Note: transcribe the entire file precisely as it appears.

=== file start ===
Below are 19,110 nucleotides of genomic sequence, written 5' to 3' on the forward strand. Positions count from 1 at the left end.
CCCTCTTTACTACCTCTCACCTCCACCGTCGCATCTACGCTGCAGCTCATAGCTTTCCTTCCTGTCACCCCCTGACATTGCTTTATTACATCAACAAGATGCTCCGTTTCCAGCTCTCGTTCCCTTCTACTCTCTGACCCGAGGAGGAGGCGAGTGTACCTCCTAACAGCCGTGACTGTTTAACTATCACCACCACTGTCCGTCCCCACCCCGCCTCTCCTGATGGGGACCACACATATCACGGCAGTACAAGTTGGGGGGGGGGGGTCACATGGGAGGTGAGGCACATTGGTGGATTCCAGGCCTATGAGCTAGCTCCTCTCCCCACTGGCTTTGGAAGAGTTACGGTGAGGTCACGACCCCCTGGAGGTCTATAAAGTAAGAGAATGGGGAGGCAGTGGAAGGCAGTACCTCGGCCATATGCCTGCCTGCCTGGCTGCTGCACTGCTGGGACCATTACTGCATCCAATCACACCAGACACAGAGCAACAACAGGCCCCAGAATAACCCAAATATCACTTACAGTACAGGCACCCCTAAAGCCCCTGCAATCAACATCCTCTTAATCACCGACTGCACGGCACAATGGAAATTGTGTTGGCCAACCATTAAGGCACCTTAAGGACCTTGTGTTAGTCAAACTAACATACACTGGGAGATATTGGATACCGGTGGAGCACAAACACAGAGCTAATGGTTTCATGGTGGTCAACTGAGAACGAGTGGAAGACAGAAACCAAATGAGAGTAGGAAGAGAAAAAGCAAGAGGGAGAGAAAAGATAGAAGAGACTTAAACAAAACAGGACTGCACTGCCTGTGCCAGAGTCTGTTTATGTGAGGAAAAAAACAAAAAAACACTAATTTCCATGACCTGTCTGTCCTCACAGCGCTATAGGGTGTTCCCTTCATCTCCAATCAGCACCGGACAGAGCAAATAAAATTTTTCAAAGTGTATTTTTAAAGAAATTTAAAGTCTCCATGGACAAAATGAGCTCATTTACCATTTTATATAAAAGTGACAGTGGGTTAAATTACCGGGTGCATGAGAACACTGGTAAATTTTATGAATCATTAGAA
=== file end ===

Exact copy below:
Below are 19,110 nucleotides of genomic sequence, written 5' to 3' on the forward strand. Positions count from 1 at the left end.
CCCTCTTTACTACCTCTCACCTCCACCGTCGCATCTACGCTGCAGCTCATAGCTTTCCTTCCTGTCACCCCCTGACATTGCTTTATTACATCAACAAGATGCTCCGTTTCCAGCTCTCGTTCCCTTCTACTCTCTGACCCGAGGAGGAGGCGAGTGTACCTCCTAACAGCCGTGACTGTTTAACTATCACCACCACTGTCCGTCCCCACCCCGCCTCTCCTGATGGGGACCACACATATCACGGCAGTACAAGTTGGGGGGGGGGGGTCACATGGGAGGTGAGGCACATTGGTGGATTCCAGGCCTATGAGCTAGCTCCTCTCCCCACTGGCTTTGGAAGAGTTACGGTGAGGTCACGACCCCCTGGAGGTCTATAAAGTAAGAGAATGGGGAGGCAGTGGAAGGCAGTACCTCGGCCATATGCCTGCCTGCCTGGCTGCTGCACTGCTGGGACCATTACTGCATCCAATCACACCAGACACAGAGCAACAACAGGCCCCAGAATAACCCAAATATCACTTACAGTACAGGCACCCCTAAAGCCCCTGCAATCAACATCCTCTTAATCACCGACTGCACGGCACAATGGAAATTGTGTTGGCCAACCATTAAGGCACCTTAAGGACCTTGTGTTAGTCAAACTAACATACACTGGGAGATATTGGATACCGGTGGAGCACAAACACAGAGCTAATGGTTTCATGGTGGTCAACTGAGAACGAGTGGAAGACAGAAACCAAATGAGAGTAGGAAGAGAAAAAGCAAGAGGGAGAGAAAAGATAGAAGAGACTTAAACAAAACAGGACTGCACTGCCTGTGCCAGAGTCTGTTTATGTGAGGAAAAAAACAAAAAAACACTAATTTCCATGACCTGTCTGTCCTCACAGCGCTATAGGGTGTTCCCTTCATCTCCAATCAGCACCGGACAGAGCAAATAAAATTTTTCAAAGTGTATTTTTAAAGAAATTTAAAGTCTCCATGGACAAAATGAGCTCATTTACCATTTTATATAAAAGTGACAGTGGGTTAAATTACCGGGTGCATGAGAACACTGGTAAATTTTATGAATCATTAGAA